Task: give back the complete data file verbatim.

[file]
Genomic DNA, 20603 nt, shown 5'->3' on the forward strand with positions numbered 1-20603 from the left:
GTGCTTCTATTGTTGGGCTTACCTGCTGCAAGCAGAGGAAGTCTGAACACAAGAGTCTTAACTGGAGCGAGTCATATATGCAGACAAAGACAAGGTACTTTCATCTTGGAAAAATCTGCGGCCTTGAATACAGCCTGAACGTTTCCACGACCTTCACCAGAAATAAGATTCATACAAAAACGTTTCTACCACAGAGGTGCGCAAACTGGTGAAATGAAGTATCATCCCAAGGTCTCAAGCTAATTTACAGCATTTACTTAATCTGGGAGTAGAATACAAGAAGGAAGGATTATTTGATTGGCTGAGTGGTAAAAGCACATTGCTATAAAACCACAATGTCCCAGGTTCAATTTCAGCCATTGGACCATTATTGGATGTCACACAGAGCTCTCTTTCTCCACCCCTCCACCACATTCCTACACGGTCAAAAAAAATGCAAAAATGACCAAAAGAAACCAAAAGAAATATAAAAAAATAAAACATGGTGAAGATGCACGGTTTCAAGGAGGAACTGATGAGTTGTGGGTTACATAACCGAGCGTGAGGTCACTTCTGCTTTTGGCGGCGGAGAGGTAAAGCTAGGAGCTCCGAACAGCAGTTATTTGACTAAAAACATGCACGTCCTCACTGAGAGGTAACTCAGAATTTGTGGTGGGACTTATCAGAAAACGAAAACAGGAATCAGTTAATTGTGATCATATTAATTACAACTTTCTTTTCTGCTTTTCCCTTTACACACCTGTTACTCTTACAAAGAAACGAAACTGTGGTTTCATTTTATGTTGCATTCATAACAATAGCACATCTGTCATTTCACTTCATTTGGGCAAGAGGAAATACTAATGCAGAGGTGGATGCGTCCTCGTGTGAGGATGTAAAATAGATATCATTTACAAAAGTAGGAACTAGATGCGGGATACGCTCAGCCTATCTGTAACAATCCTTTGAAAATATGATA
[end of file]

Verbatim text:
Genomic DNA, 20603 nt, shown 5'->3' on the forward strand with positions numbered 1-20603 from the left:
GTGCTTCTATTGTTGGGCTTACCTGCTGCAAGCAGAGGAAGTCTGAACACAAGAGTCTTAACTGGAGCGAGTCATATATGCAGACAAAGACAAGGTACTTTCATCTTGGAAAAATCTGCGGCCTTGAATACAGCCTGAACGTTTCCACGACCTTCACCAGAAATAAGATTCATACAAAAACGTTTCTACCACAGAGGTGCGCAAACTGGTGAAATGAAGTATCATCCCAAGGTCTCAAGCTAATTTACAGCATTTACTTAATCTGGGAGTAGAATACAAGAAGGAAGGATTATTTGATTGGCTGAGTGGTAAAAGCACATTGCTATAAAACCACAATGTCCCAGGTTCAATTTCAGCCATTGGACCATTATTGGATGTCACACAGAGCTCTCTTTCTCCACCCCTCCACCACATTCCTACACGGTCAAAAAAAATGCAAAAATGACCAAAAGAAACCAAAAGAAATATAAAAAAATAAAACATGGTGAAGATGCACGGTTTCAAGGAGGAACTGATGAGTTGTGGGTTACATAACCGAGCGTGAGGTCACTTCTGCTTTTGGCGGCGGAGAGGTAAAGCTAGGAGCTCCGAACAGCAGTTATTTGACTAAAAACATGCACGTCCTCACTGAGAGGTAACTCAGAATTTGTGGTGGGACTTATCAGAAAACGAAAACAGGAATCAGTTAATTGTGATCATATTAATTACAACTTTCTTTTCTGCTTTTCCCTTTACACACCTGTTACTCTTACAAAGAAACGAAACTGTGGTTTCATTTTATGTTGCATTCATAACAATAGCACATCTGTCATTTCACTTCATTTGGGCAAGAGGAAATACTAATGCAGAGGTGGATGCGTCCTCGTGTGAGGATGTAAAATAGATATCATTTACAAAAGTAGGAACTAGATGCGGGATACGCTCAGCCTATCTGTAACAATCCTTTGAAAATATGATA